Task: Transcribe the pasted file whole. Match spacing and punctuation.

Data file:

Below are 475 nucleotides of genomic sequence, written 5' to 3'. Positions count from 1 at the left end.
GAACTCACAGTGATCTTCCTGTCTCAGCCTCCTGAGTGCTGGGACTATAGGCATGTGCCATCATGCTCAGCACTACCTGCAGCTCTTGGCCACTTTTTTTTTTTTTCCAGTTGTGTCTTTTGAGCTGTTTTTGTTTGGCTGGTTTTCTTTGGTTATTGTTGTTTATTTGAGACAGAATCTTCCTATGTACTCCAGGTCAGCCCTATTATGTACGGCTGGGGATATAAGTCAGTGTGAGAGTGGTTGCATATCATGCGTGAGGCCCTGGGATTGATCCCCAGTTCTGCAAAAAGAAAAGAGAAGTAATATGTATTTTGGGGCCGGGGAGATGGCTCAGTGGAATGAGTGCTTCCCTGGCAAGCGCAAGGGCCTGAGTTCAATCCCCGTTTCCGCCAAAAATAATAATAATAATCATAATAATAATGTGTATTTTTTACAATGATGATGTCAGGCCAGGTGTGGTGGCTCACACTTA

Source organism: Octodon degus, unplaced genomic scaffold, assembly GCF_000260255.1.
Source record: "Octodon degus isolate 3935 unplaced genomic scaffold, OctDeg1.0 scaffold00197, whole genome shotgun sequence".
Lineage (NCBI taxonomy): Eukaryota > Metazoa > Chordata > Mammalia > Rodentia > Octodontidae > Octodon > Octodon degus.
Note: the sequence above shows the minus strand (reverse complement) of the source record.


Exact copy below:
Below are 475 nucleotides of genomic sequence, written 5' to 3'. Positions count from 1 at the left end.
GAACTCACAGTGATCTTCCTGTCTCAGCCTCCTGAGTGCTGGGACTATAGGCATGTGCCATCATGCTCAGCACTACCTGCAGCTCTTGGCCACTTTTTTTTTTTTTCCAGTTGTGTCTTTTGAGCTGTTTTTGTTTGGCTGGTTTTCTTTGGTTATTGTTGTTTATTTGAGACAGAATCTTCCTATGTACTCCAGGTCAGCCCTATTATGTACGGCTGGGGATATAAGTCAGTGTGAGAGTGGTTGCATATCATGCGTGAGGCCCTGGGATTGATCCCCAGTTCTGCAAAAAGAAAAGAGAAGTAATATGTATTTTGGGGCCGGGGAGATGGCTCAGTGGAATGAGTGCTTCCCTGGCAAGCGCAAGGGCCTGAGTTCAATCCCCGTTTCCGCCAAAAATAATAATAATAATCATAATAATAATGTGTATTTTTTACAATGATGATGTCAGGCCAGGTGTGGTGGCTCACACTTA

Source organism: Octodon degus, unplaced genomic scaffold, assembly GCF_000260255.1.
Source record: "Octodon degus isolate 3935 unplaced genomic scaffold, OctDeg1.0 scaffold00197, whole genome shotgun sequence".
Lineage (NCBI taxonomy): Eukaryota > Metazoa > Chordata > Mammalia > Rodentia > Octodontidae > Octodon > Octodon degus.
Note: the sequence above shows the minus strand (reverse complement) of the source record.